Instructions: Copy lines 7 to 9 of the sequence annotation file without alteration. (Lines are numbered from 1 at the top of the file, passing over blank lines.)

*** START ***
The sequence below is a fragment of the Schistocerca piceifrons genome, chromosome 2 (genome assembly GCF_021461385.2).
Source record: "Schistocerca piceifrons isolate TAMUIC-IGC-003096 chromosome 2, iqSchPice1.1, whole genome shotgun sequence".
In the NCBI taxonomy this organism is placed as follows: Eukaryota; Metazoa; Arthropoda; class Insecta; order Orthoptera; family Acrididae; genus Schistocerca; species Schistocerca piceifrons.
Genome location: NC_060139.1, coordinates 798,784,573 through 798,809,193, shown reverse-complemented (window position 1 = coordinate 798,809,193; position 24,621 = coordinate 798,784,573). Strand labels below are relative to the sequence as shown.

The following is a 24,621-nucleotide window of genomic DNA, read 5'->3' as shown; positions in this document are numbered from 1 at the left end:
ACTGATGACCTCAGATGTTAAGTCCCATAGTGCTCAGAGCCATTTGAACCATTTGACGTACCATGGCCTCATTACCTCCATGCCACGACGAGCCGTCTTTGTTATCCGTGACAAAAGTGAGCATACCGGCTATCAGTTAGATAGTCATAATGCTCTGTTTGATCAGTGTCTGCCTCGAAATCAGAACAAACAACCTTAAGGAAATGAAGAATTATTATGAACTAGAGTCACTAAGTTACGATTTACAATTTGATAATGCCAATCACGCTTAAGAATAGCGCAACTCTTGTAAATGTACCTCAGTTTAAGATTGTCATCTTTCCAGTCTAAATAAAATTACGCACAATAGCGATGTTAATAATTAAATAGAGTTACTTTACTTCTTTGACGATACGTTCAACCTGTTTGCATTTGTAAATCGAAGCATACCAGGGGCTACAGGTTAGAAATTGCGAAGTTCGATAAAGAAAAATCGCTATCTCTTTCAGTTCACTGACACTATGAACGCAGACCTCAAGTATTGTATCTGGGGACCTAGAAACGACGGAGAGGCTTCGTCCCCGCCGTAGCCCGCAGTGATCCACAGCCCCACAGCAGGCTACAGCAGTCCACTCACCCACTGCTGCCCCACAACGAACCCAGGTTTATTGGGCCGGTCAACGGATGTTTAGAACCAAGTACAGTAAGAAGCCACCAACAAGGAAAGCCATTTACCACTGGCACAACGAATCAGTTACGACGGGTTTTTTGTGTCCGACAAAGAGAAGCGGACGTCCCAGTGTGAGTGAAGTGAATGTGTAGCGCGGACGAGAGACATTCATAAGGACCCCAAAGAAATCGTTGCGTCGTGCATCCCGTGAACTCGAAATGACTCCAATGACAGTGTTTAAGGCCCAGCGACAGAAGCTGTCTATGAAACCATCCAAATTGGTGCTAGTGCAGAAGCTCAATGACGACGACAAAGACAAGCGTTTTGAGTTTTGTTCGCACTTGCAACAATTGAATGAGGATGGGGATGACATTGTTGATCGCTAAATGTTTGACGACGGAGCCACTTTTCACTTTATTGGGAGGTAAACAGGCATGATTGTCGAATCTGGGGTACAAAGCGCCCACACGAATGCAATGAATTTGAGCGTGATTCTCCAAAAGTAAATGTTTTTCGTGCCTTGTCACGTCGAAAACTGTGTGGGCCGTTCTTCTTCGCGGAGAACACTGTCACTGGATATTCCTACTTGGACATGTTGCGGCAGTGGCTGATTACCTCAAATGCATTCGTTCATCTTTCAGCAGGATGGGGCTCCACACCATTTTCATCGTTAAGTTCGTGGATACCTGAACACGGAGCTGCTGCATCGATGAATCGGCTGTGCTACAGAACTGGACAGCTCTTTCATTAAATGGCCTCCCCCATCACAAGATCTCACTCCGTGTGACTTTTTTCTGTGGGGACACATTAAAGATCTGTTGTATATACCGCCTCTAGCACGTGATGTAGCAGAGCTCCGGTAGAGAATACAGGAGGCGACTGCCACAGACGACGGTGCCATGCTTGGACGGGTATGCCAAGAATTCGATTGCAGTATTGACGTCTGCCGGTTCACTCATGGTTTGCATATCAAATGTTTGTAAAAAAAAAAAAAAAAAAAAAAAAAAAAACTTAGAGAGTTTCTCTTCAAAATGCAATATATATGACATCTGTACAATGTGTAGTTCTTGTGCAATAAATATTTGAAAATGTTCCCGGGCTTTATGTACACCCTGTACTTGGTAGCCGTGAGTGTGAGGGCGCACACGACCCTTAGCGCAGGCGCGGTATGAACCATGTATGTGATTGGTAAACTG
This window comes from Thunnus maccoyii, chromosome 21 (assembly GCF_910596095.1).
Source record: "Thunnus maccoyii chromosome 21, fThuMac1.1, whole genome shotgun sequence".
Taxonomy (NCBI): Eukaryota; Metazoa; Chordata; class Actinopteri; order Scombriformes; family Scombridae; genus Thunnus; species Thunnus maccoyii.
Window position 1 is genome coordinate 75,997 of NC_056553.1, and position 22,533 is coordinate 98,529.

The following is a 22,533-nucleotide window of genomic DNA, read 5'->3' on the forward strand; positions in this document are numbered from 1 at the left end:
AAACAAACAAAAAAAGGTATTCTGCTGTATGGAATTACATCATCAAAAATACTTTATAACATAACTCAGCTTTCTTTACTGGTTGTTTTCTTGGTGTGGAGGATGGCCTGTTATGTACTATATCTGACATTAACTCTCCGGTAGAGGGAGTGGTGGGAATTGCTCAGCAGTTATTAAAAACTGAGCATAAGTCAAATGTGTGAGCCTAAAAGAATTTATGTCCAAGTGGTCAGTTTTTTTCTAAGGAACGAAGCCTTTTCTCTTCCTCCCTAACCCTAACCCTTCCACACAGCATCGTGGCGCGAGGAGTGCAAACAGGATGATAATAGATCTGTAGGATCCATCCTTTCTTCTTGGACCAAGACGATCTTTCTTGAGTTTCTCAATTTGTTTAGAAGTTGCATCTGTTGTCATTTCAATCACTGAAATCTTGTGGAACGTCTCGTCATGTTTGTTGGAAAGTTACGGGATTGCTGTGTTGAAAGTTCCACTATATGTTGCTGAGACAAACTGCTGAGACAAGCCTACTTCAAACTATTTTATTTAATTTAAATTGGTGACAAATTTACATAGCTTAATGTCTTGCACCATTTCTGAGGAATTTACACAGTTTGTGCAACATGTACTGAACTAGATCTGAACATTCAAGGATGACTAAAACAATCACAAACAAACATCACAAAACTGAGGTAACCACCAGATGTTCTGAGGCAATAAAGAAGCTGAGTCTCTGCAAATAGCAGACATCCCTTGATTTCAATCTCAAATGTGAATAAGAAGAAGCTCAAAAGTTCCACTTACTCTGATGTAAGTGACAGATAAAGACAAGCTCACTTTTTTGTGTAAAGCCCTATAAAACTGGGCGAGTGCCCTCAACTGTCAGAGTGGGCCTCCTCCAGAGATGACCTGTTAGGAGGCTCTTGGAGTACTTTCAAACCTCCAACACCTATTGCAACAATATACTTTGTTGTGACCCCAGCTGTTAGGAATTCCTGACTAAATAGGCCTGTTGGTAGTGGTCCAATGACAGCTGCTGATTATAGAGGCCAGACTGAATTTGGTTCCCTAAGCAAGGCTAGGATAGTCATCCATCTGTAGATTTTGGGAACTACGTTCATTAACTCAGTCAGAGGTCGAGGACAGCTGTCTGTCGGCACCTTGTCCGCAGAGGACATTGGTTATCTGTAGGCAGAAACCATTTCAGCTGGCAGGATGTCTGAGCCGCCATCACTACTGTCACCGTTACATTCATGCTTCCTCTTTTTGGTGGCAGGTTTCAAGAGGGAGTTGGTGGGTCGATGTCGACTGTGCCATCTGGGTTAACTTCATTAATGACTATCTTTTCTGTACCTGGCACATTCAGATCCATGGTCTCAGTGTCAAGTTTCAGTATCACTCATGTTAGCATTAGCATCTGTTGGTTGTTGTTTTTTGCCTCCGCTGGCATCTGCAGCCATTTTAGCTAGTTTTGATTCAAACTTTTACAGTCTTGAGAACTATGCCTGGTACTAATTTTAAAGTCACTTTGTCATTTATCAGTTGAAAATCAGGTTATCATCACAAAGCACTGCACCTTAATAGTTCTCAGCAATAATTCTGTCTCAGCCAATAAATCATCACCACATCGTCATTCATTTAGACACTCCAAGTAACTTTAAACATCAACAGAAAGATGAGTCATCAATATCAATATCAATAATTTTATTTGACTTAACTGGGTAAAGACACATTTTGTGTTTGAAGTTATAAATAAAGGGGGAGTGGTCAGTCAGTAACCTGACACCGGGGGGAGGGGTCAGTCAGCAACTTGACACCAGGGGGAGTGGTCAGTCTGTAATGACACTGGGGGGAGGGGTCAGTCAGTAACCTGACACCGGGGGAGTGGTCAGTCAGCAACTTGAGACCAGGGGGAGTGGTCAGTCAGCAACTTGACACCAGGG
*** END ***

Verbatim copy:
This window comes from Thunnus maccoyii, chromosome 21 (assembly GCF_910596095.1).
Source record: "Thunnus maccoyii chromosome 21, fThuMac1.1, whole genome shotgun sequence".
Taxonomy (NCBI): Eukaryota; Metazoa; Chordata; class Actinopteri; order Scombriformes; family Scombridae; genus Thunnus; species Thunnus maccoyii.